Dr. Sharron Hinchcliff of the University of Sheffield's School of Nursing and Midwifery and her research team interviewed a group of British women about their menopause experience and assessed whether they had experienced change in sexual activity and satisfaction.
Almost all of the women said they experienced some form of change, but these were external changes, not biological changes -- changes described during menopause included providing care for a relative, a partner's exhibiting low sexual desire and the quality of the relationship with their partner -- while some noticed biological factors such as perceived changes in hormone levels.
"Our study has examined the influence of psychosocial factors on sexual activity during the menopause to provide a new perspective on the increasingly medicalized view of this time of life," Hinchcliff says in a statement.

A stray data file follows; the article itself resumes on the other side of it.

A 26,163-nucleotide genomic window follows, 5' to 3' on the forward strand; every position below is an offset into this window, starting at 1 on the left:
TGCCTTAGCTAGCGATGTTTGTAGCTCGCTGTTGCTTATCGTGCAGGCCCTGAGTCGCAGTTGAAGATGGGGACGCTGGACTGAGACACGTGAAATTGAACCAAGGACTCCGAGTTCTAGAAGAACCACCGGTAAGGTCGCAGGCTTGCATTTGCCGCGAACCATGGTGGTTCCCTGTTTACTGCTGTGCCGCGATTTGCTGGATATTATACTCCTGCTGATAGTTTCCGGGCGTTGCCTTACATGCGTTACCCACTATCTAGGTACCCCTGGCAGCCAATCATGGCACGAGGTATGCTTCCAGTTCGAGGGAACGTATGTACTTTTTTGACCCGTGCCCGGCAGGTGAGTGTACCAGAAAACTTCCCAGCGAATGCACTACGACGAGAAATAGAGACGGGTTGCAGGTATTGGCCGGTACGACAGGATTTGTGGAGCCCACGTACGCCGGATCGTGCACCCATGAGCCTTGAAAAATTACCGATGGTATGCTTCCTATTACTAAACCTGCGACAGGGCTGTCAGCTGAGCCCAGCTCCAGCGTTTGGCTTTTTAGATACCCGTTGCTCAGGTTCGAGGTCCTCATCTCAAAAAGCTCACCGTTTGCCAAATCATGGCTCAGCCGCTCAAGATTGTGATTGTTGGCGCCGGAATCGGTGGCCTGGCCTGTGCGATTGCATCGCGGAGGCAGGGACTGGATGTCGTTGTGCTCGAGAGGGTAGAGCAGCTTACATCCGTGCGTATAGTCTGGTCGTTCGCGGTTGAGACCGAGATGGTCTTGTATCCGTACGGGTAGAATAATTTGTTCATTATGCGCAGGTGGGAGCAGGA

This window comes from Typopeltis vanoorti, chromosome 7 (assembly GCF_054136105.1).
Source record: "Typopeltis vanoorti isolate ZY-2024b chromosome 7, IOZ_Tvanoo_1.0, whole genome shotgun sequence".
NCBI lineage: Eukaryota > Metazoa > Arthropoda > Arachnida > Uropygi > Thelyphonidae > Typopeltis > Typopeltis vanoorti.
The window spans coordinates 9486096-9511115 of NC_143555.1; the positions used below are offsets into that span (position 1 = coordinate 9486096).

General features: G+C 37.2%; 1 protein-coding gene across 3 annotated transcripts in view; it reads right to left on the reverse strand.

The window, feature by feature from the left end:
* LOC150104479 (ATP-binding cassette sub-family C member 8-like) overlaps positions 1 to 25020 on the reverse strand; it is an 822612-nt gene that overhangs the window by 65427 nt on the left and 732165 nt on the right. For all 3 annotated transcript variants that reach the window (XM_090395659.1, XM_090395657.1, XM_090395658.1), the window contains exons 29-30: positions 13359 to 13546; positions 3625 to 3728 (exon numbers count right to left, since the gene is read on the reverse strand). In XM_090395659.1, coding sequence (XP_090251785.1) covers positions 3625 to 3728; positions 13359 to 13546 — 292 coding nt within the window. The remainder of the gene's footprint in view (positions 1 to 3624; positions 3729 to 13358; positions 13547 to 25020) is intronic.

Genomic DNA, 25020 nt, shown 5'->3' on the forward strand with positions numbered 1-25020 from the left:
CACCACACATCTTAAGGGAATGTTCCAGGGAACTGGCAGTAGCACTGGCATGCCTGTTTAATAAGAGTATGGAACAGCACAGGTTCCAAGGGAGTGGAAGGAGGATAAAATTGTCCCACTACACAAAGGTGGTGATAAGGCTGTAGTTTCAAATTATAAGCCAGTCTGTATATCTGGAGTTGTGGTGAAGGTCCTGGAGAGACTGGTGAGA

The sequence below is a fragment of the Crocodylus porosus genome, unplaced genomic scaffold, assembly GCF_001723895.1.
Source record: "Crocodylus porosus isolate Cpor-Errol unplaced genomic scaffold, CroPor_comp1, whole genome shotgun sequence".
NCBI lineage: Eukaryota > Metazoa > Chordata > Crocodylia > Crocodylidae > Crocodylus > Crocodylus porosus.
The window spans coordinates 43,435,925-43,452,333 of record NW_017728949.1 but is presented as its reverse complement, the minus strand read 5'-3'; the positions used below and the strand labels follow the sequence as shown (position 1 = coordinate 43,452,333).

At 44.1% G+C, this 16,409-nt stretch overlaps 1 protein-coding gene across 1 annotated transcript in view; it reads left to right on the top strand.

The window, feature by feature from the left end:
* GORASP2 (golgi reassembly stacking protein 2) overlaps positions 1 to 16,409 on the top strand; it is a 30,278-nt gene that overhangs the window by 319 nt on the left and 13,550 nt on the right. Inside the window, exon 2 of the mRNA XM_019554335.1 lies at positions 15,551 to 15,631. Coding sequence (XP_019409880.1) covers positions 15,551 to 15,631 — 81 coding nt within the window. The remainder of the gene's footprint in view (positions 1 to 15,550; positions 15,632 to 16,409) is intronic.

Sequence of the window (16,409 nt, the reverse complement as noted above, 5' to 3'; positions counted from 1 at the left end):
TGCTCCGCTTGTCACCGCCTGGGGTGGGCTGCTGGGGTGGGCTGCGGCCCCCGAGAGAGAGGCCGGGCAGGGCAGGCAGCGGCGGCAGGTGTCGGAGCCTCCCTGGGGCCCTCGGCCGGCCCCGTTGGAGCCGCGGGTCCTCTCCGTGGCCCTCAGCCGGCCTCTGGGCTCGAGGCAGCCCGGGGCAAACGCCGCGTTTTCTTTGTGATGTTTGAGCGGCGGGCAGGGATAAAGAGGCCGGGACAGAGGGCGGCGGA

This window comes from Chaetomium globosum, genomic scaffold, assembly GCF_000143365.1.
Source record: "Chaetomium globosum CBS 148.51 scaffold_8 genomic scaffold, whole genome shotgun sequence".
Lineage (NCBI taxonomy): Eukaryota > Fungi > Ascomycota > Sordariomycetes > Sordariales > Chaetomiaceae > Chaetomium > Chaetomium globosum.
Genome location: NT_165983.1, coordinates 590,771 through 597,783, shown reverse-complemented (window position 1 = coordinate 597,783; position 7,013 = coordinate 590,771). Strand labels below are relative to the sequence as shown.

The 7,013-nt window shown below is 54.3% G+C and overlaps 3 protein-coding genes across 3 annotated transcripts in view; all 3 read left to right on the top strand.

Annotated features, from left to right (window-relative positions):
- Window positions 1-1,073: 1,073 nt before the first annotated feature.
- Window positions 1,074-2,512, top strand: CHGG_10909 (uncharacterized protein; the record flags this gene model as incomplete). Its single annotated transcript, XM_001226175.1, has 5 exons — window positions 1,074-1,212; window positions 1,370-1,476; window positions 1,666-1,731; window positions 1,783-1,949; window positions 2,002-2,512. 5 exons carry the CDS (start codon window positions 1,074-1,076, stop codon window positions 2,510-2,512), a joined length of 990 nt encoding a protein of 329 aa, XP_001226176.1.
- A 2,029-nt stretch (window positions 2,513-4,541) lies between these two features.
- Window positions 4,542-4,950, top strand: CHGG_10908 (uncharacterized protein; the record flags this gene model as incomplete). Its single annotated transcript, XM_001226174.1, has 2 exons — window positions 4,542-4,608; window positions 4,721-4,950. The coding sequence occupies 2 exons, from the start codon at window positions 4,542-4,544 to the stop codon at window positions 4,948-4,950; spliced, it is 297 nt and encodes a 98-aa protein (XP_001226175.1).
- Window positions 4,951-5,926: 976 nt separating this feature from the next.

"Biological research tends to report the negative impact of declining hormone levels on women's ability to engage in and enjoy sexual activities, whereas our study found that some women actually saw an increase in sexual desire during this time. By highlighting this variability, we hope to challenge the perspectives that treat women as a homogeneous group or which regard the menopause as an event that will affect all women´s sexuality in the same way."
The findings are published in the Journal of Health Psychology.